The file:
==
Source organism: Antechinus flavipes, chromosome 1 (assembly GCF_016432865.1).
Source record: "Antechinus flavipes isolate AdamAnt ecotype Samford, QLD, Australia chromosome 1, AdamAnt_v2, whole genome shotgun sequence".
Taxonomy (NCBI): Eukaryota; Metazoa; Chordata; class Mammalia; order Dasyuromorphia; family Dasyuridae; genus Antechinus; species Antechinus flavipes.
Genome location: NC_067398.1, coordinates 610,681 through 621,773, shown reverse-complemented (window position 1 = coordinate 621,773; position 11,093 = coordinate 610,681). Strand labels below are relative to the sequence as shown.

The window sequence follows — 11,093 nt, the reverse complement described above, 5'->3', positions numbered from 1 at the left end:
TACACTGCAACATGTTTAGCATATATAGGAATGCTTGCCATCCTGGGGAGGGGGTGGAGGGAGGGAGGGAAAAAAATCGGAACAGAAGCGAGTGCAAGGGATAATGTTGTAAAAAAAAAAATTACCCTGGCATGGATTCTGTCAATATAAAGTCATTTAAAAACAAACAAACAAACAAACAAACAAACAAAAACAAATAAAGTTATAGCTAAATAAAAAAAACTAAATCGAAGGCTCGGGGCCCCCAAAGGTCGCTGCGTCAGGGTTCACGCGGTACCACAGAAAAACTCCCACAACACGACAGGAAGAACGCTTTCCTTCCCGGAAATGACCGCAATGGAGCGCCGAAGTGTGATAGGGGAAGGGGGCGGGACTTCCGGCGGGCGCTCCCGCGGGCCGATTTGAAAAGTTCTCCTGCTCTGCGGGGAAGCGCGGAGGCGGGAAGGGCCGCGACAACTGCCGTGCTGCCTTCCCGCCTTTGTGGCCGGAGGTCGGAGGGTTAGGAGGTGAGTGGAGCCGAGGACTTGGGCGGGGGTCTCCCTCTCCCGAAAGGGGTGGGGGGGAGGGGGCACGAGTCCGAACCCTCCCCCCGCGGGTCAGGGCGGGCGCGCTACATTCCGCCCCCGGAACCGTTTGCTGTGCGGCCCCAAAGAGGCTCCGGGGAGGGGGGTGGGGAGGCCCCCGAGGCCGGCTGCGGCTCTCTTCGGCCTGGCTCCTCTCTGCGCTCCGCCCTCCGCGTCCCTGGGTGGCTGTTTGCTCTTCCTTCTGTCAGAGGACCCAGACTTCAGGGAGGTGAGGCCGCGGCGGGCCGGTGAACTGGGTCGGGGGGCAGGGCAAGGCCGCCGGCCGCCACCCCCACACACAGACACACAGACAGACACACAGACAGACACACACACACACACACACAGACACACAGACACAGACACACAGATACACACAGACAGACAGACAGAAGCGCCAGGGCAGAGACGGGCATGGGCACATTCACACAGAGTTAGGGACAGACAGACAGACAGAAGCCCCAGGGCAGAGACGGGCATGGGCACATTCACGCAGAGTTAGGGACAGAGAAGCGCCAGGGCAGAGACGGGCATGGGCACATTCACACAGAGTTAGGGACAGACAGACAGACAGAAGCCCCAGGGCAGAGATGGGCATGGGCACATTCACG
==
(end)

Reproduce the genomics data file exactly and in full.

Source organism: Antechinus flavipes, chromosome 1 (assembly GCF_016432865.1).
Source record: "Antechinus flavipes isolate AdamAnt ecotype Samford, QLD, Australia chromosome 1, AdamAnt_v2, whole genome shotgun sequence".
Taxonomy (NCBI): Eukaryota; Metazoa; Chordata; class Mammalia; order Dasyuromorphia; family Dasyuridae; genus Antechinus; species Antechinus flavipes.
Genome location: NC_067398.1, coordinates 610,681 through 621,773, shown reverse-complemented (window position 1 = coordinate 621,773; position 11,093 = coordinate 610,681). Strand labels below are relative to the sequence as shown.

The window sequence follows — 11,093 nt, the reverse complement described above, 5'->3', positions numbered from 1 at the left end:
TACACTGCAACATGTTTAGCATATATAGGAATGCTTGCCATCCTGGGGAGGGGGTGGAGGGAGGGAGGGAAAAAAATCGGAACAGAAGCGAGTGCAAGGGATAATGTTGTAAAAAAAAAAATTACCCTGGCATGGATTCTGTCAATATAAAGTCATTTAAAAACAAACAAACAAACAAACAAACAAACAAAAACAAATAAAGTTATAGCTAAATAAAAAAAACTAAATCGAAGGCTCGGGGCCCCCAAAGGTCGCTGCGTCAGGGTTCACGCGGTACCACAGAAAAACTCCCACAACACGACAGGAAGAACGCTTTCCTTCCCGGAAATGACCGCAATGGAGCGCCGAAGTGTGATAGGGGAAGGGGGCGGGACTTCCGGCGGGCGCTCCCGCGGGCCGATTTGAAAAGTTCTCCTGCTCTGCGGGGAAGCGCGGAGGCGGGAAGGGCCGCGACAACTGCCGTGCTGCCTTCCCGCCTTTGTGGCCGGAGGTCGGAGGGTTAGGAGGTGAGTGGAGCCGAGGACTTGGGCGGGGGTCTCCCTCTCCCGAAAGGGGTGGGGGGGAGGGGGCACGAGTCCGAACCCTCCCCCCGCGGGTCAGGGCGGGCGCGCTACATTCCGCCCCCGGAACCGTTTGCTGTGCGGCCCCAAAGAGGCTCCGGGGAGGGGGGTGGGGAGGCCCCCGAGGCCGGCTGCGGCTCTCTTCGGCCTGGCTCCTCTCTGCGCTCCGCCCTCCGCGTCCCTGGGTGGCTGTTTGCTCTTCCTTCTGTCAGAGGACCCAGACTTCAGGGAGGTGAGGCCGCGGCGGGCCGGTGAACTGGGTCGGGGGGCAGGGCAAGGCCGCCGGCCGCCACCCCCACACACAGACACACAGACAGACACACAGACAGACACACACACACACACACACAGACACACAGACACAGACACACAGATACACACAGACAGACAGACAGAAGCGCCAGGGCAGAGACGGGCATGGGCACATTCACACAGAGTTAGGGACAGACAGACAGACAGAAGCCCCAGGGCAGAGACGGGCATGGGCACATTCACGCAGAGTTAGGGACAGAGAAGCGCCAGGGCAGAGACGGGCATGGGCACATTCACACAGAGTTAGGGACAGACAGACAGACAGAAGCCCCAGGGCAGAGATGGGCATGGGCACATTCACG